It seems that having higher levels of trust in the government leads people to feel more secure in their jobs, producing better standards of work
According to the Pew Research Centre, trust in the U.S. government has had a vast decline over the last 60 years, falling from 4 out of 5 people trusting the government in 1964 to 1 out of 5 in 2007.
Surveying this decline, researchers interviewed over 420 adults across the U.S. about their trust in the government, as well as factors related to their jobs and overall welfare.
Researchers found that overall, trust in the government was linked to better workplace attitudes – as well as a greater obedience to COVID-19 regulations and higher levels of psychological well-being.
Lack of trust may have negative effects on people’s work and health
Published in the International Journal of Environmental Research and Public Health, the study reveals that there were different groups with different levels of trust: 26.5% of the people surveyed identified as high trust in government, trusting both federal and state governments; another 25.7% trusted their state but not the federal government.
The second group additionally indicated the most compliance to COVID-19 guidelines which were enforced by the Centers for Disease Control and Prevention at the beginning of 2020.
The group that trusted only the federal government and not the state, was the smallest, at 2.3%. Those who were ambivalent or distrusted both forms of government made up 23.9% and 21.6% of the respondents respectively.
Tahira Probst, a psychology professor at WSU Vancouver and co-author on the study, said: “It may come down to what it means psychologically to be able to trust in entities other than yourself, whether that’s the federal or state government, your organization or your supervisor.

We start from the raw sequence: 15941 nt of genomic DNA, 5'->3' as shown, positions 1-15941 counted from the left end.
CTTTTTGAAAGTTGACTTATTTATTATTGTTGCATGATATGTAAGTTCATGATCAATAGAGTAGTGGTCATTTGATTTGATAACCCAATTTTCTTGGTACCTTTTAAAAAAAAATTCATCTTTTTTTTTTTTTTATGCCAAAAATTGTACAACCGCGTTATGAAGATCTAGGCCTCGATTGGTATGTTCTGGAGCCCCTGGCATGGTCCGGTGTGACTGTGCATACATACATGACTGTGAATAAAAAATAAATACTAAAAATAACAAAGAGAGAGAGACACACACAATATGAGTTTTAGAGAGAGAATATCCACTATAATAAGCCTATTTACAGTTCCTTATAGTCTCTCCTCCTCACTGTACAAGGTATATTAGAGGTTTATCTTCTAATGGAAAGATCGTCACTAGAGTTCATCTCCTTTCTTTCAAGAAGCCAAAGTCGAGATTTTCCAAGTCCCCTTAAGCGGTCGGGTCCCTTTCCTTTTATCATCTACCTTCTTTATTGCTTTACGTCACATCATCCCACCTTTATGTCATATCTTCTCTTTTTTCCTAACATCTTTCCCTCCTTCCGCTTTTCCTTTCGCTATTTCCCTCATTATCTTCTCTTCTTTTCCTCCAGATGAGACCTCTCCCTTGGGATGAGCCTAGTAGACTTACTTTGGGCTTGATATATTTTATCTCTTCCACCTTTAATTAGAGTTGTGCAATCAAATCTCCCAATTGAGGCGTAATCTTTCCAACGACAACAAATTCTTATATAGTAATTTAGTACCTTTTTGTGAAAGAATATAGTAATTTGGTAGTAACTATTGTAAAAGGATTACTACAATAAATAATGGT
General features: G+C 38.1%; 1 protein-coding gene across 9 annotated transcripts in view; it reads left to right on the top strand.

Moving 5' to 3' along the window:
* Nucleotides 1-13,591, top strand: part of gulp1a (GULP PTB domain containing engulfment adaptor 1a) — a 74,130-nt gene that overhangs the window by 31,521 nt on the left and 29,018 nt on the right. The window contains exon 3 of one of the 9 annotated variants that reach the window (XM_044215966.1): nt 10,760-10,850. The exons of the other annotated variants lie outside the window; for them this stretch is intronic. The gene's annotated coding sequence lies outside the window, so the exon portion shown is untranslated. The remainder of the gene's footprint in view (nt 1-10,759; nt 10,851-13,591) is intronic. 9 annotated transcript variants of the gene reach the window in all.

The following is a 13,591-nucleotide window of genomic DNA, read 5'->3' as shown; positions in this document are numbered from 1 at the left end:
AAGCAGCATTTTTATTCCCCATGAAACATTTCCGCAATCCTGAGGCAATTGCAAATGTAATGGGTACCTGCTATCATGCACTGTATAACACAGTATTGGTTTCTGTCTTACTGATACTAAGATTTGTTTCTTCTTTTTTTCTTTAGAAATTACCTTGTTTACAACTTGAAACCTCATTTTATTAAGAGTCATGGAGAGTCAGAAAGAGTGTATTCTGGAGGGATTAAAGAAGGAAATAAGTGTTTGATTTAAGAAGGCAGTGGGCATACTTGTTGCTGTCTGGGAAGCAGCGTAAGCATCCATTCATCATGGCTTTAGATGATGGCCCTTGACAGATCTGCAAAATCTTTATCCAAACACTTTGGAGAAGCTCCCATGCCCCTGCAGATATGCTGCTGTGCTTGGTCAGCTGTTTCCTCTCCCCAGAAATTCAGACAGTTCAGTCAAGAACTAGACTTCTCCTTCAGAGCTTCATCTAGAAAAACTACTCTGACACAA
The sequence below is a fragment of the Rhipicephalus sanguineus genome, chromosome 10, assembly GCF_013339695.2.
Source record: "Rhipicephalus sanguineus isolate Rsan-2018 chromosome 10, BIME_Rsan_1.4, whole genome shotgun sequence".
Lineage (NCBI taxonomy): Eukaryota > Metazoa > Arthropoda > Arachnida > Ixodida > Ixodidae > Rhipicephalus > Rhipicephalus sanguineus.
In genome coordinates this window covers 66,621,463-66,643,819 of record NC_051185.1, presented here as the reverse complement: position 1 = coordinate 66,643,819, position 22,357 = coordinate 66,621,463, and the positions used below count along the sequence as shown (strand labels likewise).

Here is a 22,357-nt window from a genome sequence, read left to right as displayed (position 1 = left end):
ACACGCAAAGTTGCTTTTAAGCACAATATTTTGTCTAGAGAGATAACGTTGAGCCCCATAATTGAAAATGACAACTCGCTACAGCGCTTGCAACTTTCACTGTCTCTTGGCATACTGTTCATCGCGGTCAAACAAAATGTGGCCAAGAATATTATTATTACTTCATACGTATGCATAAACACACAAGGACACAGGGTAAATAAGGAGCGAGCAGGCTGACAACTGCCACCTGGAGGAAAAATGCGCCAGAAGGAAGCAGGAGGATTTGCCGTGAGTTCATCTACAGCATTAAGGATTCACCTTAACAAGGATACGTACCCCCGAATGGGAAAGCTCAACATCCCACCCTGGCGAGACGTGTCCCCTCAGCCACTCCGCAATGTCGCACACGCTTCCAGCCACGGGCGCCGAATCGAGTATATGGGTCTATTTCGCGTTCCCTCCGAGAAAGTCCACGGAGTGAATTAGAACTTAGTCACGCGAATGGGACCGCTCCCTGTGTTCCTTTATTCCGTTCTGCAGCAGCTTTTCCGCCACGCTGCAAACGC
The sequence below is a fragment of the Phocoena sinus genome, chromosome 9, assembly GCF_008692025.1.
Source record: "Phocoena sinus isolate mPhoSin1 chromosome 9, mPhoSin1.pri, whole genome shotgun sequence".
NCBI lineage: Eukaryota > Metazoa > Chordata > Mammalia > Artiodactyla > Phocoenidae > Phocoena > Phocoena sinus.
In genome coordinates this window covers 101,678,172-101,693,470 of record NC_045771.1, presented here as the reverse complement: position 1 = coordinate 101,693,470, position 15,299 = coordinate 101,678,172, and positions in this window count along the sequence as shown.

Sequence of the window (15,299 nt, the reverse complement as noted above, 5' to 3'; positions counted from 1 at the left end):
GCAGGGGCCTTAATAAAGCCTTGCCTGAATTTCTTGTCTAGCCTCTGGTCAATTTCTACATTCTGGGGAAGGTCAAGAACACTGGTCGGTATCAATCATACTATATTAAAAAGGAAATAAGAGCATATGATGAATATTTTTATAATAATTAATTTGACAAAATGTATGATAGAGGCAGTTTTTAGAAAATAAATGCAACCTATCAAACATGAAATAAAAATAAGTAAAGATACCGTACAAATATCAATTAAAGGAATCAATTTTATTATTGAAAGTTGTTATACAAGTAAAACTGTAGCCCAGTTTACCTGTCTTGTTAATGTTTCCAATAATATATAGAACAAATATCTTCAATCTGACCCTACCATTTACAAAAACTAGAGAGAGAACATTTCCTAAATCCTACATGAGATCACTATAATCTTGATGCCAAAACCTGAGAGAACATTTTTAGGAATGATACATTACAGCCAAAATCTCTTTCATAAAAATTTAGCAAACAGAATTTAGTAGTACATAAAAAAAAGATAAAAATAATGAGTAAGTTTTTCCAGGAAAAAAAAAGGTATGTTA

“It’s these internalized beliefs that another entity cares about my well-being and has good intentions—that kind of trust is crucial to facilitating relationships with other individuals and organizations.”
Clear and open communication could benefit this trust in the workplace
Study lead author Lixin Jiang, a senior lecturer at University of Auckland in New Zealand, said: “We found that people can have different trusting profiles, so they either felt they can trust the federal government, but not the state or vice versa. The best-case scenario was when people trusted both types of government, rather than the people who didn’t trust either or felt neutral.”
The surveys – which are part of a larger wave of pandemic-related workplace surveys – did not ask respondents their political affiliation. However, the authors highlight that these divisions may have something to do with political parties.
For instance, at the time of the surveys in August 2020, Republican Donald Trump held the presidency, and the states were almost evenly divided among Republican and the Democratic governors.
Probst said: “It’s not surprising that people may trust their local governments more since these often have more immediate effects on their day-to-day lives.
“Consistency of messaging is really important. That’s a challenge in the pandemic because the situation is changing over time, but part of the messaging has to explain to people the rationale for why policies and recommendations are changing, and how they are being made with their best interests in mind.”